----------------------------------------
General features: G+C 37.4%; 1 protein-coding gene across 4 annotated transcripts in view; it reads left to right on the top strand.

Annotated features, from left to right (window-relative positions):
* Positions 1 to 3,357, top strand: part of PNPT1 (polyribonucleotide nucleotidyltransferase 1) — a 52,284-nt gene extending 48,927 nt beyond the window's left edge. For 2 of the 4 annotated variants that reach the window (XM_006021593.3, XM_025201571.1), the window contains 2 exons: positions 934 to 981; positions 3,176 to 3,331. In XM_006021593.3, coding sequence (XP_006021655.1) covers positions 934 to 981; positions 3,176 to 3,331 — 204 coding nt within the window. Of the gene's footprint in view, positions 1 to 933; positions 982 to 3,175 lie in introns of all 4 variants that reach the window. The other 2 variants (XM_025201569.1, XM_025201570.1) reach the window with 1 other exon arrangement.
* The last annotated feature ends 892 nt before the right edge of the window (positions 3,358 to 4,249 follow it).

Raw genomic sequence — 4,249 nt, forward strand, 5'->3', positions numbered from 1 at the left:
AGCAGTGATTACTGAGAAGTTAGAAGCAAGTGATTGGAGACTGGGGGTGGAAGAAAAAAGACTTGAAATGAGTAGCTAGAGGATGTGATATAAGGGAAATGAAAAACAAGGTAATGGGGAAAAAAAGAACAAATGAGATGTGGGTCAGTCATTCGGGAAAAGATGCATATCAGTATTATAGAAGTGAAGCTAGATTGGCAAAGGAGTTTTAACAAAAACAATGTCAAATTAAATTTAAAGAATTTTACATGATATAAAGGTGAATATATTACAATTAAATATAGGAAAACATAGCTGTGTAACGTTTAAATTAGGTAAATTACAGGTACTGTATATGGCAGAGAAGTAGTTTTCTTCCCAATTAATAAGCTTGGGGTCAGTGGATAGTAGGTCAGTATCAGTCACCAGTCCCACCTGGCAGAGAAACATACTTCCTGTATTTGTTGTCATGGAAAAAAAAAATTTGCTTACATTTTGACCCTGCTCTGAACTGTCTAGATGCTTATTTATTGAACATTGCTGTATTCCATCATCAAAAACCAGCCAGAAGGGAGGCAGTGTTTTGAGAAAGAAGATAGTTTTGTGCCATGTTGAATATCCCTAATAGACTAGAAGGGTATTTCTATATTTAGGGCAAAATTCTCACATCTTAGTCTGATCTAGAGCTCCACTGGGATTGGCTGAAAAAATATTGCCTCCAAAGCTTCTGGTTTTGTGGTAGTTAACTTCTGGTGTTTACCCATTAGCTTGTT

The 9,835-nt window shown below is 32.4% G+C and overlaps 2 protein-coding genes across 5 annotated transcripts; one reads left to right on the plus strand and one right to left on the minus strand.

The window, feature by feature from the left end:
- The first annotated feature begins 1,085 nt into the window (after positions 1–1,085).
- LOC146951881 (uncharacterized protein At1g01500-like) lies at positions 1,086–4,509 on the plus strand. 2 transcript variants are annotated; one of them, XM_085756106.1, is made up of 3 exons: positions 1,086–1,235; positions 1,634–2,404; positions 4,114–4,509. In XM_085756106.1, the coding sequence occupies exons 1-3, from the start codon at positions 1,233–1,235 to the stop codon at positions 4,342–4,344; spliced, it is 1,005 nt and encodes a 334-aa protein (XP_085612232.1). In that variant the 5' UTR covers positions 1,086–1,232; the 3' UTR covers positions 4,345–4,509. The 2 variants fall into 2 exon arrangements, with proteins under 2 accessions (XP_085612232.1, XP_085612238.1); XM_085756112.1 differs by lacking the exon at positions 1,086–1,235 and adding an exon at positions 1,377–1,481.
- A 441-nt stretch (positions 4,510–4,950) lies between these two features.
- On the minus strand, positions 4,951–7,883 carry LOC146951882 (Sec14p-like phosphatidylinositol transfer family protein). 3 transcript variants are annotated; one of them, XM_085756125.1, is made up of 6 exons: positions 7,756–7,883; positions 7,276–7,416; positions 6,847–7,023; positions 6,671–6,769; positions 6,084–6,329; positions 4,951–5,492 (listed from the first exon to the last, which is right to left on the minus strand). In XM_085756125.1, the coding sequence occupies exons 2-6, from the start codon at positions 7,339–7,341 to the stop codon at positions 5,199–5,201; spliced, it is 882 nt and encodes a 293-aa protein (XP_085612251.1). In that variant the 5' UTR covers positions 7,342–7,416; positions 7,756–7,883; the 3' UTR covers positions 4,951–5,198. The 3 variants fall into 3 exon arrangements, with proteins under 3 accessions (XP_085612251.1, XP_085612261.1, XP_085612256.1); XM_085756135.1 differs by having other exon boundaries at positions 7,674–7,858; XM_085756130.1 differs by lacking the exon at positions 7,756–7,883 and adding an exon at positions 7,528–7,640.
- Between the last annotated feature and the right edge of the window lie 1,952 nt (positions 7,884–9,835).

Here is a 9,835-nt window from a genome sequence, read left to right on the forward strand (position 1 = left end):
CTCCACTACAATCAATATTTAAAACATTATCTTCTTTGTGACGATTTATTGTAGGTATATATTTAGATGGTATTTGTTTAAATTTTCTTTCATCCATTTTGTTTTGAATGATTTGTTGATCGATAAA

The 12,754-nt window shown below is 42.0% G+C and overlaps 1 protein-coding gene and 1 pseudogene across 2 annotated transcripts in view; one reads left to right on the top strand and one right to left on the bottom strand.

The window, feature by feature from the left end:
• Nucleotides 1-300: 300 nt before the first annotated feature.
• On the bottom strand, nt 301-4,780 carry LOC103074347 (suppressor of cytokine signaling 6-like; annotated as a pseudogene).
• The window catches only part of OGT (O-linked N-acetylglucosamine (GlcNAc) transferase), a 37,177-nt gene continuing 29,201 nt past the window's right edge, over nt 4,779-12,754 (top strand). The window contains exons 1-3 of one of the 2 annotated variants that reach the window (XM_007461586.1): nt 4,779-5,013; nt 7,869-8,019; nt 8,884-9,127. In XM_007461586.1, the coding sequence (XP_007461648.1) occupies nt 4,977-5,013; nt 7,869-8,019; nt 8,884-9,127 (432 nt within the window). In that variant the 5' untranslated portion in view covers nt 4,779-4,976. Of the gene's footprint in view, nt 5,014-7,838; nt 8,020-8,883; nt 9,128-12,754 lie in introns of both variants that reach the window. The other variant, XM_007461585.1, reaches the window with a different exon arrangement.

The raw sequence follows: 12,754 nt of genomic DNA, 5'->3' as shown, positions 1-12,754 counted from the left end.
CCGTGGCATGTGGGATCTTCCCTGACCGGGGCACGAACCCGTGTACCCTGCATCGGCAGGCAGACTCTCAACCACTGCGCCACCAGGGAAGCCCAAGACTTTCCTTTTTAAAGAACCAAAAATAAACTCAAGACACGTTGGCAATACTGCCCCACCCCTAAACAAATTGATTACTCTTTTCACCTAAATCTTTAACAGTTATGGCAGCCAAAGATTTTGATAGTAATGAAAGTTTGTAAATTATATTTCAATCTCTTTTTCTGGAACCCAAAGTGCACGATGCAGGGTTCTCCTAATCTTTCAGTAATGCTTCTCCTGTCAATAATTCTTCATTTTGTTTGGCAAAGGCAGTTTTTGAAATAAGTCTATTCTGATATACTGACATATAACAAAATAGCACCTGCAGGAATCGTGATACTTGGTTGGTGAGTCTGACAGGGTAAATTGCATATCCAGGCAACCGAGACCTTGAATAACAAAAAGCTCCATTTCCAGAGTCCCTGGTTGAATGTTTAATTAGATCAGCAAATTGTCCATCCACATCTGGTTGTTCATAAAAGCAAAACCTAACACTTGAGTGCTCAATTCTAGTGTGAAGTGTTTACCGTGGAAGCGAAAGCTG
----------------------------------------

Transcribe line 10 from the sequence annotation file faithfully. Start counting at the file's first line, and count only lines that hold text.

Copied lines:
- LOC146951881 (uncharacterized protein At1g01500-like) lies at positions 1,086–4,509 on the plus strand. 2 transcript variants are annotated; one of them, XM_085756106.1, is made up of 3 exons: positions 1,086–1,235; positions 1,634–2,404; positions 4,114–4,509. In XM_085756106.1, the coding sequence occupies exons 1-3, from the start codon at positions 1,233–1,235 to the stop codon at positions 4,342–4,344; spliced, it is 1,005 nt and encodes a 334-aa protein (XP_085612232.1). In that variant the 5' UTR covers positions 1,086–1,232; the 3' UTR covers positions 4,345–4,509. The 2 variants fall into 2 exon arrangements, with proteins under 2 accessions (XP_085612232.1, XP_085612238.1); XM_085756112.1 differs by lacking the exon at positions 1,086–1,235 and adding an exon at positions 1,377–1,481.